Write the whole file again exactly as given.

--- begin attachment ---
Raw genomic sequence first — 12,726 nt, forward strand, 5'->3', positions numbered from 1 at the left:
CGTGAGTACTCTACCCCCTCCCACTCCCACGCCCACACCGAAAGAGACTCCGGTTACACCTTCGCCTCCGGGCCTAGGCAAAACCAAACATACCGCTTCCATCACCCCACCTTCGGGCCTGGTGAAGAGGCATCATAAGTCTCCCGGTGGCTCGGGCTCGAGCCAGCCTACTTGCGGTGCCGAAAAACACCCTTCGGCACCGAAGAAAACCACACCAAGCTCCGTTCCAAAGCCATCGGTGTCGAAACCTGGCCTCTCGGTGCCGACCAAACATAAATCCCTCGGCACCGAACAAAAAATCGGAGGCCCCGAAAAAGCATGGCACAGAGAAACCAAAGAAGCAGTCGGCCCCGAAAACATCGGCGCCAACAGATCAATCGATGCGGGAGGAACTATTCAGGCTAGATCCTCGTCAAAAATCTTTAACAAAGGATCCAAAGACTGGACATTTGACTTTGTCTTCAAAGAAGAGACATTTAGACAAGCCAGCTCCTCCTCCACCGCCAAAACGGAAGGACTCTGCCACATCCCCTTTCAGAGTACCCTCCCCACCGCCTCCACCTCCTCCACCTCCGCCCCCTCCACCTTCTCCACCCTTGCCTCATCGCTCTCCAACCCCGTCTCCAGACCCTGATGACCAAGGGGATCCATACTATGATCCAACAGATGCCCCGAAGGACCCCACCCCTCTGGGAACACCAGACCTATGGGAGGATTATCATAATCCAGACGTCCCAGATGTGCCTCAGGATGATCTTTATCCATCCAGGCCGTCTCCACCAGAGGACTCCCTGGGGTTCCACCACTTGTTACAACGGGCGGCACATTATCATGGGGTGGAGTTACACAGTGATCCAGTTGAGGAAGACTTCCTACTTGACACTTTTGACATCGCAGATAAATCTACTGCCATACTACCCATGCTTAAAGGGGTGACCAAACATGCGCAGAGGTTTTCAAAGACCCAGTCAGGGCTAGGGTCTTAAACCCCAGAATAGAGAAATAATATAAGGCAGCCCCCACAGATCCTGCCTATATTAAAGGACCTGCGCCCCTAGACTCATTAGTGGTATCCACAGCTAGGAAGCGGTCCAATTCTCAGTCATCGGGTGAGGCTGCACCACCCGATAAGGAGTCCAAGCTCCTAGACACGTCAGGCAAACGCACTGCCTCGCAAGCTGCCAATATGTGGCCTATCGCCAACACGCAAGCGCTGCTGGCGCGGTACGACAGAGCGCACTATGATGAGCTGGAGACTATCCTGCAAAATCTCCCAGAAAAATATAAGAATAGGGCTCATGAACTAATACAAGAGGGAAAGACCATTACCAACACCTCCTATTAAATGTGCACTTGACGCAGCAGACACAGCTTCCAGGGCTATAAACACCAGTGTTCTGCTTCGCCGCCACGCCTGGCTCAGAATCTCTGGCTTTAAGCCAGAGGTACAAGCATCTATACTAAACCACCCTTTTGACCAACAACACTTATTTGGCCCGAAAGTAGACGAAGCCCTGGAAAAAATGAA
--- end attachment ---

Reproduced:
Raw genomic sequence first — 12,726 nt, forward strand, 5'->3', positions numbered from 1 at the left:
CGTGAGTACTCTACCCCCTCCCACTCCCACGCCCACACCGAAAGAGACTCCGGTTACACCTTCGCCTCCGGGCCTAGGCAAAACCAAACATACCGCTTCCATCACCCCACCTTCGGGCCTGGTGAAGAGGCATCATAAGTCTCCCGGTGGCTCGGGCTCGAGCCAGCCTACTTGCGGTGCCGAAAAACACCCTTCGGCACCGAAGAAAACCACACCAAGCTCCGTTCCAAAGCCATCGGTGTCGAAACCTGGCCTCTCGGTGCCGACCAAACATAAATCCCTCGGCACCGAACAAAAAATCGGAGGCCCCGAAAAAGCATGGCACAGAGAAACCAAAGAAGCAGTCGGCCCCGAAAACATCGGCGCCAACAGATCAATCGATGCGGGAGGAACTATTCAGGCTAGATCCTCGTCAAAAATCTTTAACAAAGGATCCAAAGACTGGACATTTGACTTTGTCTTCAAAGAAGAGACATTTAGACAAGCCAGCTCCTCCTCCACCGCCAAAACGGAAGGACTCTGCCACATCCCCTTTCAGAGTACCCTCCCCACCGCCTCCACCTCCTCCACCTCCGCCCCCTCCACCTTCTCCACCCTTGCCTCATCGCTCTCCAACCCCGTCTCCAGACCCTGATGACCAAGGGGATCCATACTATGATCCAACAGATGCCCCGAAGGACCCCACCCCTCTGGGAACACCAGACCTATGGGAGGATTATCATAATCCAGACGTCCCAGATGTGCCTCAGGATGATCTTTATCCATCCAGGCCGTCTCCACCAGAGGACTCCCTGGGGTTCCACCACTTGTTACAACGGGCGGCACATTATCATGGGGTGGAGTTACACAGTGATCCAGTTGAGGAAGACTTCCTACTTGACACTTTTGACATCGCAGATAAATCTACTGCCATACTACCCATGCTTAAAGGGGTGACCAAACATGCGCAGAGGTTTTCAAAGACCCAGTCAGGGCTAGGGTCTTAAACCCCAGAATAGAGAAATAATATAAGGCAGCCCCCACAGATCCTGCCTATATTAAAGGACCTGCGCCCCTAGACTCATTAGTGGTATCCACAGCTAGGAAGCGGTCCAATTCTCAGTCATCGGGTGAGGCTGCACCACCCGATAAGGAGTCCAAGCTCCTAGACACGTCAGGCAAACGCACTGCCTCGCAAGCTGCCAATATGTGGCCTATCGCCAACACGCAAGCGCTGCTGGCGCGGTACGACAGAGCGCACTATGATGAGCTGGAGACTATCCTGCAAAATCTCCCAGAAAAATATAAGAATAGGGCTCATGAACTAATACAAGAGGGAAAGACCATTACCAACACCTCCTATTAAATGTGCACTTGACGCAGCAGACACAGCTTCCAGGGCTATAAACACCAGTGTTCTGCTTCGCCGCCACGCCTGGCTCAGAATCTCTGGCTTTAAGCCAGAGGTACAAGCATCTATACTAAACCACCCTTTTGACCAACAACACTTATTTGGCCCGAAAGTAGACGAAGCCCTGGAAAAAATGAA